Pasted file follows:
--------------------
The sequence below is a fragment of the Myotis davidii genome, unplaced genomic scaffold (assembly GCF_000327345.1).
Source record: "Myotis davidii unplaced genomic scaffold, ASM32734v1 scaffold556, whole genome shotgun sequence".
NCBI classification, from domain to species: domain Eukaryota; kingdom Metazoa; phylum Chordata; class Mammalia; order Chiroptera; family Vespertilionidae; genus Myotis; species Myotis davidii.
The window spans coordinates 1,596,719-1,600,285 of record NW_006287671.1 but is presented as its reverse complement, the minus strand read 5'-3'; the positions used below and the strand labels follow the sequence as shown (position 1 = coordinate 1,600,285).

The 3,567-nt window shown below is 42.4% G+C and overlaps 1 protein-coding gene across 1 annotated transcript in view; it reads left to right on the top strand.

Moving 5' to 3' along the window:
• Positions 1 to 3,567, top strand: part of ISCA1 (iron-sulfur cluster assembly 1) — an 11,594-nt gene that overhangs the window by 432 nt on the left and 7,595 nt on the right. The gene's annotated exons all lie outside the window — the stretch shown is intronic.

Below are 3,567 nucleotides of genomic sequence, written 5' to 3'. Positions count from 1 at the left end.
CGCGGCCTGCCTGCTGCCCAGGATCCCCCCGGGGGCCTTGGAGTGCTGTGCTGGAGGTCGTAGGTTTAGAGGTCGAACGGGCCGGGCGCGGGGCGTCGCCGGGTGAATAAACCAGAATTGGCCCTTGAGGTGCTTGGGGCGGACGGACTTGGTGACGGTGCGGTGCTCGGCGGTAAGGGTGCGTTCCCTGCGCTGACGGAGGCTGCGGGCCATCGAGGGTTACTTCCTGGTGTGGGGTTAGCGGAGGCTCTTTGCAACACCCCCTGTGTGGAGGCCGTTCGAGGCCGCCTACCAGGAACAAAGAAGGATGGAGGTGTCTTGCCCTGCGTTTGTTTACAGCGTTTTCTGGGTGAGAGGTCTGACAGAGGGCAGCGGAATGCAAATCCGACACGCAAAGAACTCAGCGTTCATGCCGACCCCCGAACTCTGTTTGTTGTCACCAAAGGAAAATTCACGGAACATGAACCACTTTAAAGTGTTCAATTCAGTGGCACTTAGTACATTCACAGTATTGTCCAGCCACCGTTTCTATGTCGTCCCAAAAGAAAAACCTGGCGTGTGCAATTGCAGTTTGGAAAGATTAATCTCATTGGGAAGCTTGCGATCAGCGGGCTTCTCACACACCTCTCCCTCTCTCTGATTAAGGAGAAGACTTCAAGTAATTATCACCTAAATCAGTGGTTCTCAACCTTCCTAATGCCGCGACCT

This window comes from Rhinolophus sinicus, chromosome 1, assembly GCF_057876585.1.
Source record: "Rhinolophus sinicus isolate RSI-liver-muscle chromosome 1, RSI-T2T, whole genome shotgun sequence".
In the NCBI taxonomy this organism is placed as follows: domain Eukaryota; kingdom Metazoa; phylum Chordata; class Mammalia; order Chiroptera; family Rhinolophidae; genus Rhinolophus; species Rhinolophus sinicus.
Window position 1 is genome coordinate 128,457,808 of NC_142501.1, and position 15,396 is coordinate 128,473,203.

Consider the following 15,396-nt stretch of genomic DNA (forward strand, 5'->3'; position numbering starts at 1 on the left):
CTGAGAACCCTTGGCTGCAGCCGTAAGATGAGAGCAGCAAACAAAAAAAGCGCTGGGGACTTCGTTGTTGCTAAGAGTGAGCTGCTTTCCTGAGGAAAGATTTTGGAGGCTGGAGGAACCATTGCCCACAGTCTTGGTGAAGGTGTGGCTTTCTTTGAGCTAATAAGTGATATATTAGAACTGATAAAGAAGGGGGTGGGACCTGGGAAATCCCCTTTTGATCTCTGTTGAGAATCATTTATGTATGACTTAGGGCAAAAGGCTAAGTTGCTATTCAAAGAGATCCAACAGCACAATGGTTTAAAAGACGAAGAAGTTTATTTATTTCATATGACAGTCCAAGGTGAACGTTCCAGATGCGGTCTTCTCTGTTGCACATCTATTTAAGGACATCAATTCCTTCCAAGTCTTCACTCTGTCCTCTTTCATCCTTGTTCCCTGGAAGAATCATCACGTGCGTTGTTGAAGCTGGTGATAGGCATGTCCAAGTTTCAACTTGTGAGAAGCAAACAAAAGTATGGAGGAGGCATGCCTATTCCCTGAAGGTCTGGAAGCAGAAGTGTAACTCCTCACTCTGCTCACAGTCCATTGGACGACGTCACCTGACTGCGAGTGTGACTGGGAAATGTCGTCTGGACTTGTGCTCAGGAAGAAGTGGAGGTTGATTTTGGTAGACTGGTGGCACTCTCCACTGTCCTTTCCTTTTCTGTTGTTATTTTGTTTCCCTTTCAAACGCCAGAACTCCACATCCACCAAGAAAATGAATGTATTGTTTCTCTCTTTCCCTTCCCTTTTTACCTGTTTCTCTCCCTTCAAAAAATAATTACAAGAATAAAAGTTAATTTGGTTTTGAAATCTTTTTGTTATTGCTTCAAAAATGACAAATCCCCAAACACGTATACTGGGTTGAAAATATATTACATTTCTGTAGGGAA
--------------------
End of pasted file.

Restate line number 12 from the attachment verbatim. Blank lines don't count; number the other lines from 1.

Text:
In the NCBI taxonomy this organism is placed as follows: domain Eukaryota; kingdom Metazoa; phylum Chordata; class Mammalia; order Chiroptera; family Rhinolophidae; genus Rhinolophus; species Rhinolophus sinicus.